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Claudia Schiffer, A Model Life

Supermodel Claudia Schiffer skillfully manages a career that proves that classic beauty will always be in fashion.
Mervyn Rothstein
From the Print Edition:
Claudia Schiffer, Jul/Aug 97

As Cigar Aficionado magazine approaches 20 years in print, we are taking a look back at some of the most memorable stories we have published over the years. In this step back into our vaults, we go to 1997 when we profiled the beautiful Claudia Schiffer.

Claudia Schiffer is talking tough. There's a problem in the world of fashion these days, she says—the fact that too often models have to look like junkies just to be cool. "I think fashion should be promoting beauty and health," she says. "That doesn't happen if the model looks anorexic, unhealthy, tired, if the photography makes her look as if she's on drugs or been out partying all night. That kind of thing can end up hurting young women or girls who feel they have to imitate the models they see in the magazines. That's not what fashion is about. For me, fashion is about beauty."

When Claudia Schiffer is the subject, that's what it's always about. The 26-year-old German-born supermodel has been called, by GQ magazine and countless others, the most beautiful woman in the world. Her face and body have graced the covers of more than 500 magazines, among them Elle, Harper's Bazaar, Vogue, Cosmopolitan, Vanity Fair and Time. She was the first model to make the cover of Rolling Stone. She has walked down runways for all the major designers and appeared in ad campaigns for Revlon, Chanel, Versace, Valentino and Ralph Lauren. Her image, on billboards for Kenar, has loomed above the millions of tourists in Times Square. She danced in a Fanta ad with Mickey Mouse for a reported $2 million. Last fall, she appeared on the cover of the Victoria's Secret catalogue wearing a diamond-encrusted brassiere worth $1 million. She also has a contract to do Pepsi commercials with Space Jam co-director Joe Pytka and has appeared in a TV commercial for cotton "Underware," which was censored in the United States.

John Fairchild, the publisher of Women's Wear Daily, once said that Schiffer "looks better in jeans than any model ever looked in Chanel." And on this rainy early spring day, as she exits the elevator at the Four Seasons Hotel on East 57th Street in Manhattan, it is clear that Fairchild knows whereof he speaks. She is clad all in black—simple, tight black Gucci jeans and a black wool V-neck Prada sweater—and she is radiant. Her long, glistening blonde hair glides gently and gracefully down her back. Her magnetic blue eyes twinkle; her soft, high cheekbones personify the blush of youth.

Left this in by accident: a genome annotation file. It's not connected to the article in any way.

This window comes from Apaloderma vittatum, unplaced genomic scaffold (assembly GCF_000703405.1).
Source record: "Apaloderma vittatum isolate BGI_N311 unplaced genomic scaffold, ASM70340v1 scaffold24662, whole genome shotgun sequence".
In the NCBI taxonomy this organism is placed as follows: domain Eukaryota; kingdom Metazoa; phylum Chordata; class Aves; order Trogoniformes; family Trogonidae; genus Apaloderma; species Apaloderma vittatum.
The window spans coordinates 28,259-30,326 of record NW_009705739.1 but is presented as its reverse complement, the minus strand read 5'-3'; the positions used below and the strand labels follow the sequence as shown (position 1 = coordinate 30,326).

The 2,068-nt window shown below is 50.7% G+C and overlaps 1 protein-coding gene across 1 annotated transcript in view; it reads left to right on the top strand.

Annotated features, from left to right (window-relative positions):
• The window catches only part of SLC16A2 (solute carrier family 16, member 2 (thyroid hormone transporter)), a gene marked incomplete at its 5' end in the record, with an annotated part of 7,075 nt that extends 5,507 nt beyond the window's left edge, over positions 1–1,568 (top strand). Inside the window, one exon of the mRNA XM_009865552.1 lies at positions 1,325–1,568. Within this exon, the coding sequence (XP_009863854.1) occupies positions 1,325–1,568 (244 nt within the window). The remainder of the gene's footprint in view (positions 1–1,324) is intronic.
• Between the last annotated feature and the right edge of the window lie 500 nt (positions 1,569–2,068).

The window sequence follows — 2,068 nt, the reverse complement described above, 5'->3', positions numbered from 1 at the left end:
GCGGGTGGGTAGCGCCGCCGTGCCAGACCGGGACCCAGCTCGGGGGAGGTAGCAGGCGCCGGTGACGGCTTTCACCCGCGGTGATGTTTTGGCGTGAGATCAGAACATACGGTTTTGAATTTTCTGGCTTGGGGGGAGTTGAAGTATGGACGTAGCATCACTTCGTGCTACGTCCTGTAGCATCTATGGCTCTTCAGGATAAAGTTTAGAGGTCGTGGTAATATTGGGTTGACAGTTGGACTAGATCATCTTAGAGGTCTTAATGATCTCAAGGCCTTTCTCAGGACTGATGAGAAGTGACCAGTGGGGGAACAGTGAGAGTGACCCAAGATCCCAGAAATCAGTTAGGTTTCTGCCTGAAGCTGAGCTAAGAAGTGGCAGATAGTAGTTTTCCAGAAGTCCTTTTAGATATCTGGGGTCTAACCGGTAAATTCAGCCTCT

Claudia Schiffer, portrait
Her body, all 5-feet-11 and 127 pounds, sparkles with an unself-conscious sensuality that, combined with her still-present air of youthful innocence, is—there's no other word for it but the cliché—breathtaking. And yet, inside this tall, willowy body beautiful, this perfect mannequin for haute couture, there lies the mind of an experienced, tough and highly expert businesswoman, the very model of a modern major female entrepreneur at the turn of the twenty-first century. A profile by Nathaniel Nash last year in The New York Times called her "focused" and "no-nonsense," a "combination that may be the reason she is considered by many to be the best businesswoman in modeling."

Designer Karl Lagerfeld has explained her success by saying that underneath the glamour she is "all work, very serious, essentially a smooth-running German business machine." While that may be a bit of an exaggeration, it is clear that she loves to work, loves her business, and has risen to great heights in the worlds of fashion and commerce.

She won't discuss her finances, but there is no doubt she is the world's highest-paid supermodel. That title was attained in 1992, Nash wrote, when she inked an exclusive global deal with Revlon for a reported $6 million a year for 10 years and surpassed the previous titleholder, Cindy Crawford. According to the Times, fashion insiders estimate her yearly income at as much as $14 million—or more. She has put out a yearly swimsuit calendar since 1990; she designs it herself, and industry estimates put her annual earnings from it at $500,000 (this year her royalties are going to the Pediatric AIDS Foundation). Her series of four exercise videos, "Claudia Schiffer's Perfectly Fit," for CBS/Fox, has made the best-seller list. She has published two books, Memories, a pictorial for young people about a fashion shoot, and Claudia Schiffer by Karl Lagerfeld, a black-and-white coffee table book she designed with photos by Lagerfeld.

In 1995, she and two of her fellow supermodels—Naomi Campbell and Elle MacPherson—and Tommaso Buti, an Italian restaurateur, opened the Fashion Cafe in Rockefeller Center. It was so successful that there are now Fashion Cafes in New Orleans, London, Jakarta and Barcelona; another supermodel, Christy Turlington, has joined the crew, and there are plans to open in 10 more cities this year, among them Mexico City, Manila, Paris, Singapore and Madrid. Last October she switched from the Metropolitan modeling agency—where she had been since her career began—to Elite, and, she says, things have gotten even busier.

Sitting in a lounge at the Four Seasons this Saturday morning, there is about Schiffer a clear and imaginative intelligence, a disarming friendliness. With Claudia Schiffer, in life and on a magazine cover, what you see is what you get.

Perhaps the most surprising thing about her this April day is that she is not exhausted. It is the end of Fashion Week in New York. She has completed two all-day shoots posing for two magazine covers—Cigar Aficionado and Cosmopolitan.

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